• Descriptions can be much more complex
  • 16. Built-ins
      • JSON Rules develops a library of built-in predicates used in rule conditions (work in progress)
      • Basically they help to maintain the declarative design of rules (otherwise built-ins can be avoided by using plain JavaScript Boolean expressions)
      • JSON Rules built-ins are compatible with W3C Rule Interchange Format built-ins
  • 17. Rule Actions
      • JSON Rules allows any valid JavaScript function call as a rule action.
      • For example
    • &quot;actions&quot;:[&quot;append($X.nodeValue)&quot;]
    • assuming that $X is bound to the value
    • {&quot;nodeValue&quot;:&quot;JSON Rules&quot;}
    • the performed JavaScript call is:
    • append(&quot;JSON Rules&quot;)
  • 18. More on Rule Actions
      • JSON Rules actions are compliant with the OMG Production Rule Representation . However JSON Rules allows any valid JavaScript function call as a rule action.
    PRR Standard Actions JSON Rules Example AssignExp change properties of an element document.getElementById('Item25').setAttribute('class', 'note') InvokeExp JavaScript function call alert(message) AssertExp insert a DOM node document.insertBefore(child, newChild) RetractExp remove a DOM node removeChild(child) UpdateExp update a DOM node replaceChild(newChild, oldChild)
  • 19. Intelligent and adaptive Web user interfaces
      • Tip: &quot;more than 3 times&quot; refers to the current browser session (learn more details in the Part III of the tutorial).
      • Remember: events are consumed immediately they occur .
      • This version does not maintain any event history!
    Whenever the user clicks more than 3 times the same menu item add this item to the fast access menu items. { &quot;id&quot;:&quot;fast101&quot;, &quot;appliesTo&quot;:[&quot;;&quot;], &quot;eventExpression&quot;:{ &quot;eventType&quot;:&quot;click&quot;, &quot;eventTarget&quot;:&quot;$X&quot;}, &quot;conditions&quot;: [ &quot;$X:A( $Id:id, class = = 'menuItem')&quot;, &quot;count(&quot;click&quot;,$Id) >= 3&quot; ], &quot;actions&quot;: [&quot;fastMenu('add',$X)&quot;] }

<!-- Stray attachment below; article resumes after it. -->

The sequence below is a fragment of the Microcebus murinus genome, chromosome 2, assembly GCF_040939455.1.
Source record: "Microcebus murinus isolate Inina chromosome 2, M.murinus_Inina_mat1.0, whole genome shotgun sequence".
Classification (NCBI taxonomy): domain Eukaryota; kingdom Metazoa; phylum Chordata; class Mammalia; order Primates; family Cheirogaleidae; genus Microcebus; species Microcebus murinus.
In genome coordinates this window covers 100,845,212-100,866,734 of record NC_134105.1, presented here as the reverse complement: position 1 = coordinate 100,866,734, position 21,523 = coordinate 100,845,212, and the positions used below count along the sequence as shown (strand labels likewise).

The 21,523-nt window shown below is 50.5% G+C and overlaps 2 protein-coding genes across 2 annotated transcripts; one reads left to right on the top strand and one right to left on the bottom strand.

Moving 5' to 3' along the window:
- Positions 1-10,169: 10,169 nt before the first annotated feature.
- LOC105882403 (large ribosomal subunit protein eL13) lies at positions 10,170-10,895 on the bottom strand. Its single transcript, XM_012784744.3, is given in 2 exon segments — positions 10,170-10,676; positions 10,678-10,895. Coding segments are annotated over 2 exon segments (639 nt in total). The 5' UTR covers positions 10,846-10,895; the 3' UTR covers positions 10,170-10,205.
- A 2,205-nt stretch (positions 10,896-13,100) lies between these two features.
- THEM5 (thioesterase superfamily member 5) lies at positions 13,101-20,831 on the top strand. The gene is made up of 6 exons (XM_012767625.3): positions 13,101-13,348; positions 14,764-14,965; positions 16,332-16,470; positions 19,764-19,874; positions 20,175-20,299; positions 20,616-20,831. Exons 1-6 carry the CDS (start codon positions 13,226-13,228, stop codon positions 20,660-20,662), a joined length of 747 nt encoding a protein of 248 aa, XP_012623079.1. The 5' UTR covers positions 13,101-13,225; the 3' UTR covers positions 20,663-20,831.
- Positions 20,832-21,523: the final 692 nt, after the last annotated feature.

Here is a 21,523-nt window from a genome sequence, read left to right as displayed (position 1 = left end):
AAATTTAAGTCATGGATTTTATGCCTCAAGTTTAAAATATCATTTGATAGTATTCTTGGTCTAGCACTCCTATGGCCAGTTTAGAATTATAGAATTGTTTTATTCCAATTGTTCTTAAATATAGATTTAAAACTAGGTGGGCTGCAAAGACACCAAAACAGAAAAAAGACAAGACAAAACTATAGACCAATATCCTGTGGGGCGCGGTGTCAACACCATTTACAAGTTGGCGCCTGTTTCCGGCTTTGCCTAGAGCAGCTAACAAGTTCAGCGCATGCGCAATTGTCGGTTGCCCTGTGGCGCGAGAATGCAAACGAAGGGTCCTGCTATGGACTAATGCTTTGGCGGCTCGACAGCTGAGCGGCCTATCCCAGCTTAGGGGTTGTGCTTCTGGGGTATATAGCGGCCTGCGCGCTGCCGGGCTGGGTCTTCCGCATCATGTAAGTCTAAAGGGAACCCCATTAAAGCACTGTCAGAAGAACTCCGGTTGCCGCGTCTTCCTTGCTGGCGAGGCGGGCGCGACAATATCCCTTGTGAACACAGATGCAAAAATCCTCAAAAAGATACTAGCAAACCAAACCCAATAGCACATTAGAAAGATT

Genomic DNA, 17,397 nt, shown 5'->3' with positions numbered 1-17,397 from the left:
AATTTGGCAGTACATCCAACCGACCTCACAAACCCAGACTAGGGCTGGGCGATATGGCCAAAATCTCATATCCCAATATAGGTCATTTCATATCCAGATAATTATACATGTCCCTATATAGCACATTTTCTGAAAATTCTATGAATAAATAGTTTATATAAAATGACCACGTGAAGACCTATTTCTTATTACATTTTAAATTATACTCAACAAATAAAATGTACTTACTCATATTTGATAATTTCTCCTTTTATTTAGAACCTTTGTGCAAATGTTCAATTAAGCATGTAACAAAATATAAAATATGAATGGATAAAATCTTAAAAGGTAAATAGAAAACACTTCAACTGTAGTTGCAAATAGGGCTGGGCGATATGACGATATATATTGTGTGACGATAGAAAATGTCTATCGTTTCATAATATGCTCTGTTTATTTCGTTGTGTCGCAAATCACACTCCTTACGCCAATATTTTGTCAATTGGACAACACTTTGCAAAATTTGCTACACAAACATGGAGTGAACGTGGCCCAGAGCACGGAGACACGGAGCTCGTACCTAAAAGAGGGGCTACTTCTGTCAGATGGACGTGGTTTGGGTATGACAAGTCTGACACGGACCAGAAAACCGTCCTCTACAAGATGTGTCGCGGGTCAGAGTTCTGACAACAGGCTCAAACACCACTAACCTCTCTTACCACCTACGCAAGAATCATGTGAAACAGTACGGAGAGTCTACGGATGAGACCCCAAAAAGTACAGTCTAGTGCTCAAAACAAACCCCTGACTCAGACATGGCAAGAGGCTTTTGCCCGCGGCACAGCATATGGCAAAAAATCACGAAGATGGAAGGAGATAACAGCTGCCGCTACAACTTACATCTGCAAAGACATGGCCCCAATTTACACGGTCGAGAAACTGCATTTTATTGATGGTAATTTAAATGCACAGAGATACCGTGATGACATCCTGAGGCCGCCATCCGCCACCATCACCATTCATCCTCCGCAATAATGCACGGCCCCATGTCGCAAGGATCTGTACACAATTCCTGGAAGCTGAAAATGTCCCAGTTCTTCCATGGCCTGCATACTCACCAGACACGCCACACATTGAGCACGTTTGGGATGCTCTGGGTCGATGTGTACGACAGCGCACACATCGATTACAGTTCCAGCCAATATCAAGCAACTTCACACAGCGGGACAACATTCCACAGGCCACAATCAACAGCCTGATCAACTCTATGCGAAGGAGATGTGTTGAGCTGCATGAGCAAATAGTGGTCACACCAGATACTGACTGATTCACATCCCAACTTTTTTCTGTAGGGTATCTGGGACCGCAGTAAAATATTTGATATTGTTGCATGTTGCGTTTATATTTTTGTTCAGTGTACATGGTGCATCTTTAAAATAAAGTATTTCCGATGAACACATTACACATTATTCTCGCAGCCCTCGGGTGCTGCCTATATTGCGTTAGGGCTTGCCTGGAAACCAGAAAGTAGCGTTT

• 20. Implement Web Business Processes If the user loads financial news, offers him a three months subscription to Financial Times { &quot;id&quot;:&quot;fast101&quot;, &quot;appliesTo&quot;:[''&quot;], &quot;eventExpression&quot;:{&quot;eventType&quot;:&quot;DOMNodeInserted&quot;, &quot;eventTarget&quot;:&quot;$X&quot;}, &quot;conditions&quot;: [ &quot;$Y:Div(id == 'currentFeedContent')&quot;, &quot;$X:Div(?Y:relatedNode, $Z:childNodes)&quot;, &quot;$C:Div(class='itemcontent')&quot;, &quot;org.jsonrules.builtin.pred.member($C, $Z)&quot;, &quot;$C.firstChild.nodeValue=='businessNews'&quot; ], &quot;actions&quot;: [&quot;showAdd({&quot;s&quot;:&quot;ft&quot;,&quot;d&quot;:&quot;3&quot;,&quot;p&quot;:&quot;30&quot;})&quot;] }
  • 21. JSON Rules in JSON Notation
      • Rules serialize to JSON objects.
      • JSON objects are native objects with the rule engine works
    $X:HTMLElement( class == 'note', $Y:firstChild ) {&quot;description&quot;:{ &quot;type&quot;:&quot;HTMLElement&quot;, &quot;binding&quot;:{ &quot;variable&quot;:{&quot;name&quot;:&quot;$X&quot;}}, &quot;constraints&quot;:[{ &quot;propertyRestriction&quot;:{ &quot;property&quot;:&quot;class&quot;, &quot;operator&quot;:&quot;EQ&quot;, &quot;value&quot;:&quot;note&quot; } }, {&quot;propertyBinding&quot;:{ &quot;property&quot;:&quot;firstChild&quot;, &quot;variable&quot;:{&quot;name&quot;:&quot;$Y&quot;} } }] } }
  • 22. Summary
      • The browser can be enriched with rule-based reasoning
      • JSON Rules offers such a solution (see Part III of this tutorial)
      • Various types of business rules can be implemented
      • Event-Condition-Action rules are essential for rule-based reasoning in the browser
      • JSON Rules can implement client-side mashups